I'm not aware of any specific examples, but yes it's possible.
For your question about ISBNs, it's important to understand that the ISBN is an identifier to the publishing of the book (roughly the FRBR Manifestation). Reprintings don't typically get a new ISBN number, but changes in packaging (hardback vs. paperback vs. large print hardback) would.
(FRBR, the Functional Requirements for Bibliographic Records, deals with the issue that "book" has different meanings, and so it defines "Work" to be the overall creative work, which is realized through an "Expression" and embodied in a "Manifestion" and exemplified in an "Item". So we have "The Bible" vs. "The King James Bible" vs. "ISBN ...." vs. "The dog eared bible that my aunt gave me". Of course that example neglects that the bible is actually a collection of Works not a single Work, but it should get the point across)
Occassionally reprintings will get a new ISBN, but it's up to the publisher to decide. ("Now with a new foreword by the Author!", "20th Anniversary Edition!" are more likely to get a new ISBN than simply '7th printing')
New editions (a new FRBR Expression or a new FRBR Work, depending on the extent of the changes) should always get a new ISBN, as the publisher wants to sell people the new book and make sure they understand that it's a new book.
So, would an old ISBN be sold under a new ISBN?
I've seen it happen, in the case of collections -- a box set is composed of the original releases, each with their original ISBN, but the box has a new ISBN on it.
I don't know if they qualify as 'series' but in terms of 'sets' or 'collections', I could see publishers selling a book individually, then as a trilogy, then as a 'complete series' later, and possibly later as a 'complete works of (author)'.
In academic publishing, you might have a series of chapters collected into a book, and some of those chapters appearing again in some other book.
I could see something like your example if you were to have a publisher like Time Life have a book on World War 2 Aircraft, and then have series on both "World War 2" and on "Military Aircraft", and recycling much of the content. But the publisher wants you to buy both copies, so they'd likely rework the content to make it look like a totally new book.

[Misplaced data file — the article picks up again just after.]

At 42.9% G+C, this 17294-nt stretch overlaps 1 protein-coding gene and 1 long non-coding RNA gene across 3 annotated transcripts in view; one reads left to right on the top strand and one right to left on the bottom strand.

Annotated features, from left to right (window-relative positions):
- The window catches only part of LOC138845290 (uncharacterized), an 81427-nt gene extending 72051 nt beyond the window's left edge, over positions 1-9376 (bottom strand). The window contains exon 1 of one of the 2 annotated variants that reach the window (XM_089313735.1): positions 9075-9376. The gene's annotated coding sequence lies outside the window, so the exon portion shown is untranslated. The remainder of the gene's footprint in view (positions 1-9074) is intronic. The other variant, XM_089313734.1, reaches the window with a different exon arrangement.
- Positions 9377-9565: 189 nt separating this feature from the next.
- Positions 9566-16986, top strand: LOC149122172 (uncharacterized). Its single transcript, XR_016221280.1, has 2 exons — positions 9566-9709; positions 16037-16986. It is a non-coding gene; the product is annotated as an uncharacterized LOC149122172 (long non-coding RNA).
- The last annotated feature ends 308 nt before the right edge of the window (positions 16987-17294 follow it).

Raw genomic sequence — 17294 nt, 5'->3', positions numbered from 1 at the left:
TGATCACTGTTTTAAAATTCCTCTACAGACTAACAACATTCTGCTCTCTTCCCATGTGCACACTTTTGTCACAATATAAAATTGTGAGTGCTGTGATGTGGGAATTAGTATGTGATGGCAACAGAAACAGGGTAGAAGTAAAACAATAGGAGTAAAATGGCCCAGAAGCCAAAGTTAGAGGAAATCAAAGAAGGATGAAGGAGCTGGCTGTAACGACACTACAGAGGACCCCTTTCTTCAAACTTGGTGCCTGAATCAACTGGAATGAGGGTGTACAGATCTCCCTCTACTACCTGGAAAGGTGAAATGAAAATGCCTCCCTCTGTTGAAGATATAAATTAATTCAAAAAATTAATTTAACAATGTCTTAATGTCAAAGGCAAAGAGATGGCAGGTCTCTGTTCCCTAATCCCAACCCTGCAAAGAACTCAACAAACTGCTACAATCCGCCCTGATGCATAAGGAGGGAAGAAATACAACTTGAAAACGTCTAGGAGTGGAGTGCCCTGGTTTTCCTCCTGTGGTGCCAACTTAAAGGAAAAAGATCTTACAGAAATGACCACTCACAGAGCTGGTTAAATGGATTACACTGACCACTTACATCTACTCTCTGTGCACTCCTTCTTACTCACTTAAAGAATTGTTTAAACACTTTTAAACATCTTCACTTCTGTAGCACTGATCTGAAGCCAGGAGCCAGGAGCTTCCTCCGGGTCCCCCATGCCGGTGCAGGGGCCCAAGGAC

Another possibility might be in cookbooks ... if you had a 'Christmas Cookies of Italy' book, it could be sold in a 'Christmas Cookies of Europe' set or as a 'Cookies of Italy' set. (but do they count as 'series'? I don't know).
The only case that I can think of where I would say that they definately qualify as part of multiple "series" would be "cross-over" type stories in fiction, where characters from more than one series are present. This often happens in comic books, and may happen in cartoons or tv shows, but the "cross-over" story may be told across multiple series (eg, Marvel's Onslaught Saga) or there might be slight title variations so they're not technically part of each "series" (eg, Marvel's Civil War), or it might be a special, unique publication (that may end up as a new series, like DC's World Without Grownups was the lead in to Young Justice)
(Note that 'crossover' when talking about books is about appeal, not content; it usually means books that are liked by both teens and adults. I'm not using that sense of it)
More common seems to be there being a "special" edition or a separate series for the cross over (eg, JLA or Avengers for comic books, but there were Nancy Drew / Hardy Boys books and a TV show, and The Jimmy/Timmy Power Hour and Rugrats go Wild on Nickelodeon). In these cases, they might fit between specific issues/episodes of multiple series, but they're not exactly a member of those series.
Or you have a couple of characters from one series show up in another (which may just be an allusion or easter egg, like frequently happens in Stephen King's Dark Tower series or most works by Neil Gaiman).
Official collaborations are more likely to happen in series by the same author/creator (eg, X-Files wrapped up some plot points from Chris Carter's canceled TV series Millennium; The TV show Archer had the titular character lose his memory and appear in Bob's Burgers (voiced by the same actor)). (it's huge for TV shows ... not even counting The Simpsons. See http://www.poobala.com/crossoverlist.html.)
... but I don't know that any of them would really match what I think you're asking.